Known as 'The Gentleman Bushranger', he was among the longest operating bushrangers until his death.
Michael Ward arrived in Australia aboard the transport ship 'Indefatigable' in April, 1815 after being convicted
of possession of stolen liquor and sentenced to death, later communted to transportation. Married to Sophia with
a daughter of the same name, she followed him to Sydney in July 1815 as a free woman and successfully petitioned
for his release due to her harsh circumstances and he was released under 'Ticket of Leave' to reside with her at
Windsor, north east of Sydney. Records show that in 1822 they lived, with Sophia, Sarah, Edward and Amelia on a
leasehold property there and tended 13 hogs and grew maize. He received a Colonial pardon in 1834 and the family moved to Maitland on the Hunter River.
Michael and Sophia had 11 children (6 girls and 5 boys), including Harriet (1833-1835) who died aged 2, and the
youngest Frederick, born in 1835 who became the notorious bushranger Captain Thunderbolt.
Frederick Wordsworth Ward (1835 – 25 May 1870), better known as Captain Thunderbolt, was
an Australian bushranger renowned for escaping from Cockatoo Island, and also for his reputation
as the "gentleman bushranger" and being the longest roaming bushranger in Australian history.
He began his working career at the tender age of 11 in 1846 as a general hand on 'Aberbaldie' Station
near Walcha working with horses and doing other odd jobs around the station. He moved on fairly quickly
and over the next decade found work at many stations in the area, gaining a reputation as a horseman and
at one stage was employed on the famed horse stud 'Tocal' where he became a noted horse-breaker, a skill
much valued in those times.
Times were tough in the new colonies and stories abounded of rustling, robberies, bushrangers and
In 1856 his nephew, John Garbutt, headed a large horse and cattle stealing operation, and invited other members of the extended Ward family to join him. Frederick helped drive some four dozen stolen horses from the Lambs Valley property of his brother William to Windsor where they were sold at auction. Frederick and his nephews John and James Garbutt were caught and convicted, the Garbutts of horse-stealing and Frederick of receiving horses knowing them to be stolen. Sentenced to ten years hard labour they were all sent to Cockatoo Island penal establishment to serve their sentences. They were released after serving four years of their time and settled near Mudgee under ticket-of-leave regulations.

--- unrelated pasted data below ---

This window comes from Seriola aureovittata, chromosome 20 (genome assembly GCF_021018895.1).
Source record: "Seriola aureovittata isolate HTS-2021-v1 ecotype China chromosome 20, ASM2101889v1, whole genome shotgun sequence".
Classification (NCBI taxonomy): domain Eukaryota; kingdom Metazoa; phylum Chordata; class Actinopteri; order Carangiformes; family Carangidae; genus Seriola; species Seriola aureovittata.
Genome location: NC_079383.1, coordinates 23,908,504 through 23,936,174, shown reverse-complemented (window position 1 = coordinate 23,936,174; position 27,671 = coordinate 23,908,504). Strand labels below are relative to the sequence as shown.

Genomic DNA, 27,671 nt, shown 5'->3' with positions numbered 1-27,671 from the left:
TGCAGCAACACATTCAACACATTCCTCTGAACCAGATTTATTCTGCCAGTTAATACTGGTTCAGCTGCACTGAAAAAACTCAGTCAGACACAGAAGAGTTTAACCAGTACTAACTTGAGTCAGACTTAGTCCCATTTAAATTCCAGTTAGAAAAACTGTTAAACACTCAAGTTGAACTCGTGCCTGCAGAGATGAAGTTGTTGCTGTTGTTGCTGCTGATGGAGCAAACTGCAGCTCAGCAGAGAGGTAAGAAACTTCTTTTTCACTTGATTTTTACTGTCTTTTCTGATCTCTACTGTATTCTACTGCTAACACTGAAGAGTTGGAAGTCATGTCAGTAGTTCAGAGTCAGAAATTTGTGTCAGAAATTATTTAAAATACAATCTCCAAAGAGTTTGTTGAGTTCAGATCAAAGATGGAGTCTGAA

It was here John Garbutt met and married Elizabeth Blackman, a wealthy widow and owner of Cooyal Inn and station. Fred worked for them and met a married woman, Mary Ann Bugg, with whom he started a relationship, eventually getting her pregnant. The couple decided to go to her father's farm at Monkerai near Dungog where Mary would have the child and, against the conditions of his ticket-of-leave, the overstayed the three month muster limit and was arrested upon his return to Cooyal. His ticket-of-leave was revoked and he was sent back to Cockatoo Island to serve out the remainder of his 10 year sentence. He was also accused of riding a 'stolen' horse. Although there was no direct proof of this, he received an additional 3 years for the 'crime'.
Bitter now, Frederick and another convict, Frederick Bittern hid from a work gang on 11th September, 1863 and swam to the shore to escape. Now escapees they headed for Uralla in the New England region to take up bushranging, beginning by robbing a shepherd's hut on the 24th of October. A few days later they were lying in wait for the mail escort near 'Big Rock' (now Thunderbolt's Rock) when they were spotted by troopers and Ward was wounded in a gunbattle which left him with a notable scar behind his left knee. They escaped and split a couple of weeks later. It was around this time in December after a toll robbery at Rutherford that Ward adopted the pseudomym Captain Thunderbolt.
He turned his hand now to full time bushranging across northern New South Wales operating as far north as Queensland and as far west as Bourke. His notoriety grew as he held up hotels, inns, stations, mail escorts and general travellers until he was shot and killed in May 1870 by Constable Alexander Walker after a robbery near Uralla.
During these years he was joined occasionally by other like minded gang members including John Thompson who was shot and captured near Moree; Jemmy the Whisperer who shot and killed a policeman in 1865; Thomas Mason in 1867 and William Monckton in 1868. Life was becoming more dangerous as time passed and when Monckton and he parted, Frederick eased down his activities for a year or two only occasionally showing himself to commit a robbery until in May 1870 he made the fateful decision to rob travellers near 'Big Rock' and fell foul of Constable Walker.
Legend has it he had spent quite a bit of time in the nearby Royal Oak Tavern prior to the confrontation and was affected by alcohol. The publican's wife, Eliza Blanch warned him to get away as the police were nearby, but he ignored the warning.
Crowds flocked to see the body of the notorious bushanger and a generous sum was raised in appreciation of Constable Walker.
There is a statue of Thunderbolt at the junction of the New England Hwy and the scenic Thunderbolt's Way, a drive between Gloucester and Inverell, which bears his name at Uralla. More about him will be found at McCrossin's Mill Museum in Uralla which includes a series of 9 paintings by Phillip Pomroy.
Thunderbolt died unaware his relationship with Mary Ann Bugg resulted in the birth of his namesake in August 1868. Frederick Wordsworth Ward Jnr became a groom and later a horse-trainer, and died unmarried as Frederick Wordsworth Burrows in 1937.
Statue of Thunderbolt at Uralla